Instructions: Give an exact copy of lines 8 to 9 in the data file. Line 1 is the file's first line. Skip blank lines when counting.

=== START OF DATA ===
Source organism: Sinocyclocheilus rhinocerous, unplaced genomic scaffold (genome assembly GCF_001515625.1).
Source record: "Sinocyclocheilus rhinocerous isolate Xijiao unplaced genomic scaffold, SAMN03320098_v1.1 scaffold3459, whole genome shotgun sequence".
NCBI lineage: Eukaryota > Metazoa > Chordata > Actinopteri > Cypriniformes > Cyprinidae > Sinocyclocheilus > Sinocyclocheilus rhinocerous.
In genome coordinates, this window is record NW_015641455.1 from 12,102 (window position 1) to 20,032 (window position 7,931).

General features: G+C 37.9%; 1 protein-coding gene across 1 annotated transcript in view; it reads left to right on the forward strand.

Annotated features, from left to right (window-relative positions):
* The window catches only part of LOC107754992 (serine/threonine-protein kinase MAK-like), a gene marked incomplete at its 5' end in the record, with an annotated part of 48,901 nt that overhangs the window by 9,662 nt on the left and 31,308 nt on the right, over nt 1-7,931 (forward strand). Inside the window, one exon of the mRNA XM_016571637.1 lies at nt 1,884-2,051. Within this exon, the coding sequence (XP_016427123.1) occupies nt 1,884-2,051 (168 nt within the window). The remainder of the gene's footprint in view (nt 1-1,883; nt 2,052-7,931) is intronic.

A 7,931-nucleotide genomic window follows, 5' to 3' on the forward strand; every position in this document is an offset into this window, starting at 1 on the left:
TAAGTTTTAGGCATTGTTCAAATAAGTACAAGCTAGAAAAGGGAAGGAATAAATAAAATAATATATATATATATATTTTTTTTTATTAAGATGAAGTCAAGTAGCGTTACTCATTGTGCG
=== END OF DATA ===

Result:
A 7,931-nucleotide genomic window follows, 5' to 3' on the forward strand; every position in this document is an offset into this window, starting at 1 on the left:
TAAGTTTTAGGCATTGTTCAAATAAGTACAAGCTAGAAAAGGGAAGGAATAAATAAAATAATATATATATATATATTTTTTTTTATTAAGATGAAGTCAAGTAGCGTTACTCATTGTGCG